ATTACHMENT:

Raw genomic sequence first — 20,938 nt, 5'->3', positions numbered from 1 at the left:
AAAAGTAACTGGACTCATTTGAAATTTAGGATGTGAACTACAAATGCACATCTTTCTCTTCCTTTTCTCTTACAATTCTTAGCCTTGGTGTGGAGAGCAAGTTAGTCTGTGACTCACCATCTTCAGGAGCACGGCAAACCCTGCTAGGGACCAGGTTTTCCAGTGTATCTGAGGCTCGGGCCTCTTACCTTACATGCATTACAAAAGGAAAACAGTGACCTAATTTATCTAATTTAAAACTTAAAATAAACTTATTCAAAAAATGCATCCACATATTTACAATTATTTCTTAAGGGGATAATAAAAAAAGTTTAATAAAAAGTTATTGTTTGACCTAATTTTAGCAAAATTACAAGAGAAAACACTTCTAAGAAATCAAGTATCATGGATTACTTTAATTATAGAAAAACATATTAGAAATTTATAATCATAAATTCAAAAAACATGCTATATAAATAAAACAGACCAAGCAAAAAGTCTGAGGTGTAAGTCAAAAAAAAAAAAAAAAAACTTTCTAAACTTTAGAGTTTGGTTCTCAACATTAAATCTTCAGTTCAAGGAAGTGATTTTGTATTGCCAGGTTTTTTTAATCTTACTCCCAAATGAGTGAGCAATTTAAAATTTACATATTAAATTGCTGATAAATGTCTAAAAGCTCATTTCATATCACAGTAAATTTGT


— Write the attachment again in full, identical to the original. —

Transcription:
Raw genomic sequence first — 20,938 nt, 5'->3', positions numbered from 1 at the left:
AAAAGTAACTGGACTCATTTGAAATTTAGGATGTGAACTACAAATGCACATCTTTCTCTTCCTTTTCTCTTACAATTCTTAGCCTTGGTGTGGAGAGCAAGTTAGTCTGTGACTCACCATCTTCAGGAGCACGGCAAACCCTGCTAGGGACCAGGTTTTCCAGTGTATCTGAGGCTCGGGCCTCTTACCTTACATGCATTACAAAAGGAAAACAGTGACCTAATTTATCTAATTTAAAACTTAAAATAAACTTATTCAAAAAATGCATCCACATATTTACAATTATTTCTTAAGGGGATAATAAAAAAAGTTTAATAAAAAGTTATTGTTTGACCTAATTTTAGCAAAATTACAAGAGAAAACACTTCTAAGAAATCAAGTATCATGGATTACTTTAATTATAGAAAAACATATTAGAAATTTATAATCATAAATTCAAAAAACATGCTATATAAATAAAACAGACCAAGCAAAAAGTCTGAGGTGTAAGTCAAAAAAAAAAAAAAAAAACTTTCTAAACTTTAGAGTTTGGTTCTCAACATTAAATCTTCAGTTCAAGGAAGTGATTTTGTATTGCCAGGTTTTTTTAATCTTACTCCCAAATGAGTGAGCAATTTAAAATTTACATATTAAATTGCTGATAAATGTCTAAAAGCTCATTTCATATCACAGTAAATTTGT